The first edit should focus on the big picture: which chapters/scenes should stay and which ones should be cut (learn how to spot bad chapters here).  Each chapter/scene should have a conflict and should push the story forward.  If it’s not doing either of those things, it needs to be cut.

You may find it helpful to use flashcards (physical or digital) to map out each chapter or scene.  Reorder them as necessary for clarity and to increase tension.

Step #5: The Second Edit

Now you should take a step closer to your novel and look for inconsistencies and issues with cohesion.  Is your character blonde in one chapter, then brunette in the next?  Does a character’s quirk disappear in chapter eight?

And here’s a big one: are you breaking your own rules?  This is particularly relevant in SciFi and Fantasy.  If you created a rule for your world (only wizards can use wands), then in chapter fifteen you break that rule (a squirrel uses a wand to create an endless supply of acorns), you need to fix that.

Step #6: The Third Edit

This is where you need to put each sentence under a magnifying glass. Ask yourself: does this sentence sound good?  Could it be worded clearer or more smoothly? Is this the best way to get this concept across? Is it in the character’s voice?  Is it needed? Is it repetitive?

3925743489_60e27e04f2Step #7: Get a Second (or third, or fourth) Opinion

Now that your book is the best you can make it, you need to get the opinion of another person.  Depending on many factors, this could be a writing group, one or more beta readers, or a freelance editor.

Your mom, brother, husband, friend, child’s opinion does not matter.  They are too close to you to tell you the truth.  They also don’t know what the heck they’re talking about (some beta readers might not either, so be careful with who you choose).

Step #8: Final Edit (maybe)

Take the notes and comments given to you by your beta readers or freelance editor and integrate them into your novel.  But don’t forget that this is your baby.  If you don’t want to make a certain change (because you don’t believe in it, not because you’re lazy), then don’t change it.

And Finally (you’re going to hate this) 

4835746606_04946f813bJust because you followed all of the steps above, that doesn’t mean your novel is publishable.

Some people have a natural writing style that is relatively error free. They don’t even know what the writing mistakes are, but somehow they just naturally avoid them (feel free to pout about this, it’s totally unfair).  And there are other writers who will make nearly every writing mistake in the book no matter how many times they revise.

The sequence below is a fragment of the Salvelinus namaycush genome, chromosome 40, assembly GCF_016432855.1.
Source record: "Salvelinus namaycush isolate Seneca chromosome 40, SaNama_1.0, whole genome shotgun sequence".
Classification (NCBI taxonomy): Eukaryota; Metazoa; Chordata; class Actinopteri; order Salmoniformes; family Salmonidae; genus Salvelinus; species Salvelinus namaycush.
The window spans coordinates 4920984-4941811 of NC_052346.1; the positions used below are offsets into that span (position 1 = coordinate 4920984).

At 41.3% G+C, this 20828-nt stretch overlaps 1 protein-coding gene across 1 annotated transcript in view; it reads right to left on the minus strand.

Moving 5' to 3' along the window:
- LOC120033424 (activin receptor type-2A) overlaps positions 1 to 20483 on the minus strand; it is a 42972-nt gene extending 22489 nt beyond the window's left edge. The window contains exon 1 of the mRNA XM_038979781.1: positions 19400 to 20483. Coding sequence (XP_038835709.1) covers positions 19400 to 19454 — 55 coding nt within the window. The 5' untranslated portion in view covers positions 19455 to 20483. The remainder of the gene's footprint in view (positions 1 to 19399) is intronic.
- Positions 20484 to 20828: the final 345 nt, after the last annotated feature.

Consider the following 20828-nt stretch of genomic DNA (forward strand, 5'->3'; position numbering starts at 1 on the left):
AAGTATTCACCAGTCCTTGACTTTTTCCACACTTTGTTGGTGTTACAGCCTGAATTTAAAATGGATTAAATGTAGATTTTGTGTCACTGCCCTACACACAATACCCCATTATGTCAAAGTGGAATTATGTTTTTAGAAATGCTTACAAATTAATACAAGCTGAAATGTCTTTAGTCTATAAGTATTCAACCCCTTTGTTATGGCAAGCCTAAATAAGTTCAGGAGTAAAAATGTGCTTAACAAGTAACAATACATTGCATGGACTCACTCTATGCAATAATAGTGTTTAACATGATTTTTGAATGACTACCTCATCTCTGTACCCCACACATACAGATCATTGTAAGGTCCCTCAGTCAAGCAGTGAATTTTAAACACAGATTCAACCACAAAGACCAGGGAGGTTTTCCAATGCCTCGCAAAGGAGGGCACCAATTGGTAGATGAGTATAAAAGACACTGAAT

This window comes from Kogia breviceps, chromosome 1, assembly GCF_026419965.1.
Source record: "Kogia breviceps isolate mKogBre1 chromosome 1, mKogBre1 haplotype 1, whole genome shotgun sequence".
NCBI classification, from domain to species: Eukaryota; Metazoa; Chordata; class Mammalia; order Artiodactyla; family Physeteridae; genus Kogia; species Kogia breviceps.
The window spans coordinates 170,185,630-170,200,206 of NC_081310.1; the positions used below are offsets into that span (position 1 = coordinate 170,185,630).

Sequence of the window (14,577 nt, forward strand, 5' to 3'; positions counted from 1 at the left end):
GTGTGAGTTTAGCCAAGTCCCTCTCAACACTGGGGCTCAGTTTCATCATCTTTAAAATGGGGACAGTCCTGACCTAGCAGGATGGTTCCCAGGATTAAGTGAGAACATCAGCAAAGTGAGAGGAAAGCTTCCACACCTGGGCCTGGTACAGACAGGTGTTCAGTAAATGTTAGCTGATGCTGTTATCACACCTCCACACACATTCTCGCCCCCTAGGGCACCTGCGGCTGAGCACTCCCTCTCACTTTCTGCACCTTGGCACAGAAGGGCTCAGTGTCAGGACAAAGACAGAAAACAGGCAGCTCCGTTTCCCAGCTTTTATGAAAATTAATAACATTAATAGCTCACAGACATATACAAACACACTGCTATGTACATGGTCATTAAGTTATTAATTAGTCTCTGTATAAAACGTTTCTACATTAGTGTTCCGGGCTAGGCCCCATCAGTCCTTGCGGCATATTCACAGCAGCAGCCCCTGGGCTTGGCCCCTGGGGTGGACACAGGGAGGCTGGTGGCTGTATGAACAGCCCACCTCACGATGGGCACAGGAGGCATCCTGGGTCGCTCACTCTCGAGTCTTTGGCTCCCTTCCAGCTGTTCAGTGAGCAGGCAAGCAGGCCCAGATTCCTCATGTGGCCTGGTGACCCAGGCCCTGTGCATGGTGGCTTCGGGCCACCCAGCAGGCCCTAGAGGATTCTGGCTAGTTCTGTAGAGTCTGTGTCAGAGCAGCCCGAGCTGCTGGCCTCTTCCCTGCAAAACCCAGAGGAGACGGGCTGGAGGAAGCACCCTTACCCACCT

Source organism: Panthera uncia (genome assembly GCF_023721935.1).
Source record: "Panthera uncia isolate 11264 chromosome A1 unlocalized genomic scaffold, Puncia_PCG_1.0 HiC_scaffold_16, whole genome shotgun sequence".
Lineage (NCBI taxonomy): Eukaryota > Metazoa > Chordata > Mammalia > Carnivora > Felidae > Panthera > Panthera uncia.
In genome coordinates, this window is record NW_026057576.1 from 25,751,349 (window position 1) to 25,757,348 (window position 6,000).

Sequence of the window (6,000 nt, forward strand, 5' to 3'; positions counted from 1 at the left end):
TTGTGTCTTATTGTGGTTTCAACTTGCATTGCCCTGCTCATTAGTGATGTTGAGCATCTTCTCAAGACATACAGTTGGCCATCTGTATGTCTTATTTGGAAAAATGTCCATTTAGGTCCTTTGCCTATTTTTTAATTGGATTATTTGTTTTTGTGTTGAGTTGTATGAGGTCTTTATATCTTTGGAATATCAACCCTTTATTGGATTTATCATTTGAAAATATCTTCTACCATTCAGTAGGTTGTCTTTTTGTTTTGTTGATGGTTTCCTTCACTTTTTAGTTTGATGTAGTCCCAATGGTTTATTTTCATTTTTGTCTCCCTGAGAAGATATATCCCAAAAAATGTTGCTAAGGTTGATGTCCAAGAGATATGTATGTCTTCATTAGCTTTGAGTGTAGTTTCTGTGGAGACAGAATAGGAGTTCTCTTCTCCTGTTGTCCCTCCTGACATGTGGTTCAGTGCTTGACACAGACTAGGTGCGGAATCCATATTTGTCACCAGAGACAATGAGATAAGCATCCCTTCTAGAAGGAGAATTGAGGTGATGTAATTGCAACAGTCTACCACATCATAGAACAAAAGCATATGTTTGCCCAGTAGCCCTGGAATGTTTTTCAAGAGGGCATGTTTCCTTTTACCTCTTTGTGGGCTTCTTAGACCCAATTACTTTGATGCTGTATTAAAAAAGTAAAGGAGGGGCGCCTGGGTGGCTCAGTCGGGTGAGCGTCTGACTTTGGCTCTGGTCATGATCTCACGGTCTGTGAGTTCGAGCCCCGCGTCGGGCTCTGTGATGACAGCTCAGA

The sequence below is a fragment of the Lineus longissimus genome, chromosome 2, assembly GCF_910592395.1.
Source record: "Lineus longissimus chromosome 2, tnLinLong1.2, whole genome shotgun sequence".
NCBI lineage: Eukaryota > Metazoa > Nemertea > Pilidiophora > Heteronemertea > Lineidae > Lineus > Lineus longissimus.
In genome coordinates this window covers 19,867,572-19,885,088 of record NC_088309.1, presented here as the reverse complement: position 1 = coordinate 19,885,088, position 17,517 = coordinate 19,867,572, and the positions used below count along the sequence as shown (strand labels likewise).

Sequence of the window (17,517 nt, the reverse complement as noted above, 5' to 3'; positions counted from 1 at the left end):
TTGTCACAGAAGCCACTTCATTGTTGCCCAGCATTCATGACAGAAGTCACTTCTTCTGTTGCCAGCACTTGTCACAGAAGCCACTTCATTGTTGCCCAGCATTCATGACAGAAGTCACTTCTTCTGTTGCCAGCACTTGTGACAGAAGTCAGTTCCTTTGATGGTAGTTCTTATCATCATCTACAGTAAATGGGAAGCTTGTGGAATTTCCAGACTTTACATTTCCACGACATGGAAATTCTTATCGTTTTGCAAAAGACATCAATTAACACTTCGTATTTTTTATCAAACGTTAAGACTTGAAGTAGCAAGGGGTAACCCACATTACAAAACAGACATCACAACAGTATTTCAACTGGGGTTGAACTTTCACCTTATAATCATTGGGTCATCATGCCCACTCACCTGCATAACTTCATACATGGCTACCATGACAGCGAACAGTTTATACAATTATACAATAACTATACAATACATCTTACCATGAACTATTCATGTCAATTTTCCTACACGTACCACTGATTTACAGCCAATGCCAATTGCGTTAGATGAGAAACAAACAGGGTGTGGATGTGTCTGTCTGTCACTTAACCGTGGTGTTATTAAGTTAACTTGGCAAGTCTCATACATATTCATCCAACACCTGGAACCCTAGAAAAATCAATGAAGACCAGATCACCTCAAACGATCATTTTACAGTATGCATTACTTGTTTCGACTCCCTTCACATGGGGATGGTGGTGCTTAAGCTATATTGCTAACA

What to Do

The best way to improve your writing at this point, is to learn what mistakes you are making. This can be done by going to writing classes, getting more beta readers, stalking writing forums, reading writing advice articles and videos, etc.

But in my totally biased opinion, the best way to learn your mistakes is to work with a freelance editor who will painstakingly explain every teeny-tiny thing you’ve done wrong.  Yes, it’s an investment, but I guarantee that it is the fastest and easiest way to improve your writing (my wonderful clients have told me so).

If you’d like to hire me as your freelance editor, check out my editing services.

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Writing in Present Tense Might be a Bad Idea

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First, just let me say that I do not hate the present tense.  In fact, I have a present tense story being published in an anthology later this year.  The problem with present tense is that it’s great when it’s great, and when it’s not….*shudder* it’s horrible!

Present tense novels are an editor’s nightmare because no matter how much you think you understand present tense, you don’t.  You really don’t.  Every single present tense novel I’ve ever edited has had hundreds of mistakes in the tense.  If you’re an unpublished, unknown writer, having hundreds of errors makes it a pretty short trip to the rejection pile.  And that’s if the agent/editor likes present tense.

There are many agents and editors who have a written or unwritten policy to never or rarely accept fiction in the present tense (this seems especially common in adult science fiction and fantasy).  Aside from maybe second person, it’s one of the most widely hated narrative styles.  This doesn’t mean that present tense fiction is never published.  It is.  Though in adult fiction it is greatly outnumbered by stories in past tense.

If you want to take a risk and go with present tense, it is not a guaranteed failure. But is writing a present tense novel a good way to launch a writing career?  Probably not.  Does it lower your odds of publication?  Almost definitely.

However, for young adult and middle grade readers, present tense is far more common and acceptable. It’s possible that writing in present tense may even be advantageous in these genres (for stats on present vs. past tense in middle grade, click here).

Still going with present tense?  I cannot stress enough the importance of getting it in the hands of a competent editor before self publishing or submitting to agents/editors.  You’ve gotta get rid of the errors in tense!

Present tense is one of my specialties, so if you’d like my help, check out my novel editing services.